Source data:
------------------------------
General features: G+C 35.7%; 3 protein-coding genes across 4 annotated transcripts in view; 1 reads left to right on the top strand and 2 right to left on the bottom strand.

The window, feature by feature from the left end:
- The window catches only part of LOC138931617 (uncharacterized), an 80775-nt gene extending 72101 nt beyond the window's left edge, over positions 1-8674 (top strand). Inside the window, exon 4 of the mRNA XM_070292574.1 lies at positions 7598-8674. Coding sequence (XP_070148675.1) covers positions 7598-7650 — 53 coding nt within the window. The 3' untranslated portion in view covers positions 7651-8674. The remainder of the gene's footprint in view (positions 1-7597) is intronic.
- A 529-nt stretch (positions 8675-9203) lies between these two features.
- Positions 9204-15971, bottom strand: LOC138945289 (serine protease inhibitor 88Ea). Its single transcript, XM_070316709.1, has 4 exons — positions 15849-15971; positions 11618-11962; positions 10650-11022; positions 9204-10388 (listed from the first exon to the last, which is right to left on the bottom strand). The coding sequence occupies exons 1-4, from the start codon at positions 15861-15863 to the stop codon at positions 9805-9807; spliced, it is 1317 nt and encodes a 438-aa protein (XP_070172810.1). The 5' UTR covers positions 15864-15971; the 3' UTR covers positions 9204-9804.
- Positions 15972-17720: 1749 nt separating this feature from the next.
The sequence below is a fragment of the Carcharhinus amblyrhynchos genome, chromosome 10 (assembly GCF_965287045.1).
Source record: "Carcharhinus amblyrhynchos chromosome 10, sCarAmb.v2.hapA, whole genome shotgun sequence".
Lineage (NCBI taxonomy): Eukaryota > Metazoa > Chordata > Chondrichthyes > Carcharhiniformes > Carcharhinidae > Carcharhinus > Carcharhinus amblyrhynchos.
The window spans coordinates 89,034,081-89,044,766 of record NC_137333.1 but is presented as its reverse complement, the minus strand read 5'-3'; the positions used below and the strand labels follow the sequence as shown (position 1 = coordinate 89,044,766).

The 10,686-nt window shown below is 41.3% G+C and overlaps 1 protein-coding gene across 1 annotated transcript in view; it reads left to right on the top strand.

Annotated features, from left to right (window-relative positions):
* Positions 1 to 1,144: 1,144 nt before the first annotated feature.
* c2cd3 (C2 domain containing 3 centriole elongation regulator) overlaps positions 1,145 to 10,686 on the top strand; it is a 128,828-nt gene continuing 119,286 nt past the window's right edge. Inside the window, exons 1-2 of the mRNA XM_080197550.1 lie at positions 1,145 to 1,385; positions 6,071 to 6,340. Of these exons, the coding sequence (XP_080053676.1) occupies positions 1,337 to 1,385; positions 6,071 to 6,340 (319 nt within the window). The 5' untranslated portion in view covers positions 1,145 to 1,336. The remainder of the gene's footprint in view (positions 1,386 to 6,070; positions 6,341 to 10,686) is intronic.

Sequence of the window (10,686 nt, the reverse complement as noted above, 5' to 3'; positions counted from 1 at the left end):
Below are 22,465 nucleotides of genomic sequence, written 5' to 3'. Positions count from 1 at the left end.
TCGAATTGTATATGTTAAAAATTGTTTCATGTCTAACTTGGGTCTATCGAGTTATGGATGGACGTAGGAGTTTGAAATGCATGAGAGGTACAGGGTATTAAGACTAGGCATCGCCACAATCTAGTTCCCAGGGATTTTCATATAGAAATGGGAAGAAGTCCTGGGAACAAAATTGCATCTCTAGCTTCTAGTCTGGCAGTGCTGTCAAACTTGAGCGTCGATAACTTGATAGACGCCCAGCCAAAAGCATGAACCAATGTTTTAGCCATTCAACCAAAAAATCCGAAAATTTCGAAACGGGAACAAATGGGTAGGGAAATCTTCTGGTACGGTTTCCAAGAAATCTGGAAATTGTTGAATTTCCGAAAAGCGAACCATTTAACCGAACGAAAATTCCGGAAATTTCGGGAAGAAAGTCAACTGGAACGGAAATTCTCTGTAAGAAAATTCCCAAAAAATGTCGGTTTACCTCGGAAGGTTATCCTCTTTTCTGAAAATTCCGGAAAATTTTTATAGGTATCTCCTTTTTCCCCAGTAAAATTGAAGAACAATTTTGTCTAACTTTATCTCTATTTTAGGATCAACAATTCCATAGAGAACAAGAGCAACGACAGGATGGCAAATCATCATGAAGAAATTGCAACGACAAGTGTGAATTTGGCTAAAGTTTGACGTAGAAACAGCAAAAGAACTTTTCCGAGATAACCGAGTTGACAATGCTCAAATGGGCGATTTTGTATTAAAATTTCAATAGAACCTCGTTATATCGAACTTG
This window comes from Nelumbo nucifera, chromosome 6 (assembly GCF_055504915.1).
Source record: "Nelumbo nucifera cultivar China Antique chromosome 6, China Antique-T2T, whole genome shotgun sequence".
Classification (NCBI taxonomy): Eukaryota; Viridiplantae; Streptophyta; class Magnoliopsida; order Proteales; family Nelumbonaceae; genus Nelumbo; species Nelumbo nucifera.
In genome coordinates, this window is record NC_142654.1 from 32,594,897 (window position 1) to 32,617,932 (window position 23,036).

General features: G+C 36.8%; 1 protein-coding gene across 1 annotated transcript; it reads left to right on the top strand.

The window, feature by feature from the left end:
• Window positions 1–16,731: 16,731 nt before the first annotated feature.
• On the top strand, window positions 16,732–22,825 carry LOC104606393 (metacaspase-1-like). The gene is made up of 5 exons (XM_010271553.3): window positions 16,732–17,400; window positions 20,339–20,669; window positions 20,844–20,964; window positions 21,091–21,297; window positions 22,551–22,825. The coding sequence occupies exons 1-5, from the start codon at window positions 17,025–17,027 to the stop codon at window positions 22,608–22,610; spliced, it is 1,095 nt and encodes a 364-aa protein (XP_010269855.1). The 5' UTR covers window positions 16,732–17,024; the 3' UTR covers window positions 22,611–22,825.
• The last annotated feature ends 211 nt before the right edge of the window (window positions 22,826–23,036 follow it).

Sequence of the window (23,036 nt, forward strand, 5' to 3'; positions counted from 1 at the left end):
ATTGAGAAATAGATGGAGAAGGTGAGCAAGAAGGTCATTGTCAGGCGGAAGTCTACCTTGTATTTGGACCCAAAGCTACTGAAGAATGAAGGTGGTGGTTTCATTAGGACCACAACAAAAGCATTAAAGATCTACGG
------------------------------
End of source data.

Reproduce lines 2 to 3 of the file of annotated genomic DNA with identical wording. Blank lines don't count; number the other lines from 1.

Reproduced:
The window, feature by feature from the left end:
- The window catches only part of LOC138931617 (uncharacterized), an 80775-nt gene extending 72101 nt beyond the window's left edge, over positions 1-8674 (top strand). Inside the window, exon 4 of the mRNA XM_070292574.1 lies at positions 7598-8674. Coding sequence (XP_070148675.1) covers positions 7598-7650 — 53 coding nt within the window. The 3' untranslated portion in view covers positions 7651-8674. The remainder of the gene's footprint in view (positions 1-7597) is intronic.